Your World Delivered . . . On Fire

Posted on January 12, 2008 - 9:59am.
VRAD Article image

Another AT&T U-verse VRAD Cabinet Explodes

Updates 1/15/08:
AT&T Begins Massive Battery Replacement (Light Reading).
Wauwatosa residents had expressed safety concerns over AT&T cabinets (Save Access)
Additional Photos (Light Reading 1/22/08)

In the early hours of Christmas morning, an AT&T VRAD cabinet (DSLAM) exploded in the city of Wauwatosa, Wisconsin. Only days earlier, Governor Jim Doyle had signed Assembly Bill 207, a statewide cable franchise bill pushed through by AT&T despite the best efforts of municipalities and public interest advocates to stop it. A saveaccess reader concerned over the lack of any local or regional news coverage sent us the following note with the attached photos:

"There has been another AT&T Cabinet fire, this time in Wisconsin. At 12:30 am 12/25/07 an AT&T Cabinet at 64th Street and North Avenue in Wauwatosa, Wisconsin, exploded and caught fire. The burned cabinet was removed between 4 and 5 am and replaced with a new cabinet by 7 am. The techs worked on the new cabinet all day. This cabinet was originally across the street, but was moved next to an office building at the request of neighbors and the city. Luckily the building is all brick and did not burn. Inquires with the city have said that AT&T met with city officials and are bringing in an AT&T official from San Antonio to look into the problem."

The cause of the explosion and fire, according to Wauwatosa Fire Department Assistant Chief Jeffrey S. Hevey, was due to equipment failure caused by an electrical problem. He noted that the fire appeared to have started in the area near the battery where heat and fire damage was most severe. Though unconfirmed (pending AT&T's investigation), the source may have originated from a Avestor lithium battery which was the cause of two similar explosions of identical 52B VRAD cabinets in Texas (see Light Reading). Chief Hevey noted that the destroyed VRAD cabinet had been installed in July 2006 and that the new replacement is now powered by several lead-acid batteries. According to Light Reading, AT&T has more than 17,000 Avestor lithium batteries in its network to power their VRAD U-verse cabinets (Avestor has since filed for bankruptcy and closed).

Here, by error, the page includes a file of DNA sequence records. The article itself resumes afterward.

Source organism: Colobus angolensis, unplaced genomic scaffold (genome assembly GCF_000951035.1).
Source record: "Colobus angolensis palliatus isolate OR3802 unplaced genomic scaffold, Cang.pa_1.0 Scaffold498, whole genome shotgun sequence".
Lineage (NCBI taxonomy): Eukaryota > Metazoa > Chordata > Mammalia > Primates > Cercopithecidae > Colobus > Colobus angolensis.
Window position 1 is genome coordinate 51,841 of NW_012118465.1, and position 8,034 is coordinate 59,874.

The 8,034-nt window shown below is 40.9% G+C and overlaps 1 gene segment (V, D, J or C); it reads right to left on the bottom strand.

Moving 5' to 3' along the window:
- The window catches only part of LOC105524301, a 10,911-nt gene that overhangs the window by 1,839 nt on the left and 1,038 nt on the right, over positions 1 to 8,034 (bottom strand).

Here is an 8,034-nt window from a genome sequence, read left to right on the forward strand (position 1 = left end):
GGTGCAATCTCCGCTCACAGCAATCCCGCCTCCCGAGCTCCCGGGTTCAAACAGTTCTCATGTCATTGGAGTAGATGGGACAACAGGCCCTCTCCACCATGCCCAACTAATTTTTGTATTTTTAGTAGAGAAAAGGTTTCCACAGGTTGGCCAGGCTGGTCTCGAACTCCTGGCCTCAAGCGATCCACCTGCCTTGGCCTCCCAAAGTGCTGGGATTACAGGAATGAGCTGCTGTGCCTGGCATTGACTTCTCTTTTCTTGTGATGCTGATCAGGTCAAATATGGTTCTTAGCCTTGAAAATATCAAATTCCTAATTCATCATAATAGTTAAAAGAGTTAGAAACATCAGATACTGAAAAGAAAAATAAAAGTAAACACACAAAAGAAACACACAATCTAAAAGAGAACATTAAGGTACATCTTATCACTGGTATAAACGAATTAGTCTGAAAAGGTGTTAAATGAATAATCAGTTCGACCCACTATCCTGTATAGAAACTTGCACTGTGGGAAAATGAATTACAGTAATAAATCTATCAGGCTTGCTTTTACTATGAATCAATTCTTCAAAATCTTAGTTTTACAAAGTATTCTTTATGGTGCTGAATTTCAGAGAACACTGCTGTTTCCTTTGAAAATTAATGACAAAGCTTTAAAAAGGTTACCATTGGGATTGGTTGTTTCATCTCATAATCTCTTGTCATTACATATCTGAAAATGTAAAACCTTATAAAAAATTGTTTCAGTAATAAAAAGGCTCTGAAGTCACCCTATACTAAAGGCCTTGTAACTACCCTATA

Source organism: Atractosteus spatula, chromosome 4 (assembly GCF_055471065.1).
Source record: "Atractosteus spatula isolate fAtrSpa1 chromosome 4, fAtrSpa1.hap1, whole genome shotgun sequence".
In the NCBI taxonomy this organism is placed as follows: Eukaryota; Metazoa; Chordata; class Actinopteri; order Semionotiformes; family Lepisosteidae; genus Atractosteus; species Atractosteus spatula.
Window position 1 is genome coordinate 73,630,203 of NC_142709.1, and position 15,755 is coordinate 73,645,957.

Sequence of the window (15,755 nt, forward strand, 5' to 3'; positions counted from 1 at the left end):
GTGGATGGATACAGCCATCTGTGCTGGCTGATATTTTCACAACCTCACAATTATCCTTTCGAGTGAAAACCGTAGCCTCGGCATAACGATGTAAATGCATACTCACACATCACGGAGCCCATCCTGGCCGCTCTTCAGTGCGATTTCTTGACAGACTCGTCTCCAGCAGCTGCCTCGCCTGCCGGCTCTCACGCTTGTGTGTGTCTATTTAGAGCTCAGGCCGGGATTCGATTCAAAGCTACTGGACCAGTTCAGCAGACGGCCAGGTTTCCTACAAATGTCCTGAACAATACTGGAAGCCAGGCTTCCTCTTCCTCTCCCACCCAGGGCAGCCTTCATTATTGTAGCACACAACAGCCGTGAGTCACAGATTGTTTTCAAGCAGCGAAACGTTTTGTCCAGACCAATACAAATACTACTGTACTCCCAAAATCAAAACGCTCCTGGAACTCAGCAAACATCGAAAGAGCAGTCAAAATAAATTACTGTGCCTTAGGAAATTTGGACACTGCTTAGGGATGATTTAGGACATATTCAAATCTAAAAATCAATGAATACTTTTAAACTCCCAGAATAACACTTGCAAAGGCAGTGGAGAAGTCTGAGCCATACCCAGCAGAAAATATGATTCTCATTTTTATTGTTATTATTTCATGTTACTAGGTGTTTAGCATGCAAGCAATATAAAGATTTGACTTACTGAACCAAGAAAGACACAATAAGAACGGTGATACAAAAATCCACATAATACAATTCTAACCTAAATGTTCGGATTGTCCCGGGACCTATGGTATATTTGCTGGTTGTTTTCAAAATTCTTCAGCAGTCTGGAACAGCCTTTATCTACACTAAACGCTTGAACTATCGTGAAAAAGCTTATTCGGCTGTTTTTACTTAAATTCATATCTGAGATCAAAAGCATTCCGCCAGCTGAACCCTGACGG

Chief Hevey reports that a witness heard popping sounds coming from the cabinet followed by a fire. Minutes later the cabinet exploded, blasting the metal doors about five feet away. In the course of his investigation, Chief Hevey said he looked at photos of the Texas fire and found the damage to the cabinets and internal components to be a mirror image of one another (see Light Reading 1 and 2). AT&T has since sent the Wauwatosa cabinet to their forensic lab and has not yet concluded tests. The City of Wauwatosa has put a hold on any new cabinet installations by AT&T's pending the company's investigation and report on the recent mishap.

The large 52B VRAD cabinets used by AT&T for their U-verse services have been a controversy from the beginning. Municipalities around the country have fought for control over the placement of these hulking boxes in local public rights of way, and in the case of Geneva, Illinois, the battle led to the courts and the state legislature. Compounding the problem has been AT&T's pressure on states to pass state-wide video franchises, legislation which has attempted to pre-empt local authority and oversight over public rights of way.

Given that this latest mishap comes over a year after the Texas fires, one wonders if AT&T is really tracking down and replacing their potentially explosive equipment. Fortunately in the Wauwatosa case, the city previously requested that the VRAD cabinet be moved off the public right of way and away from several residences. It was then moved onto private property by AT&T where it abutted a masonry wall of a building. Yet, with so many of the Avestor lithium batteries apparently still in service (links:1 | 2 | 3) and now that AT&T claims to 'pass' 30 million homes with it's U-verse service, the next mishap might not be so harmless. AT&T raced to remove the evidence and replace the toasted Wauwatosa cabinet (on Christmas day no less), hopefully they will now move as quickly to replace all the faulty batteries throughout their network.

Other News Coverage
Broadband Reports: AT&T Replacing 17,000 U-Verse Batteries
The AT&T's TV efforts Smolder
The TV: AT&T Video Hits the Wall
MultiChannel News: AT&T Replacing Vault Batteries After Explosions
More Media Links

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( categories: AT&T | WISCONSIN )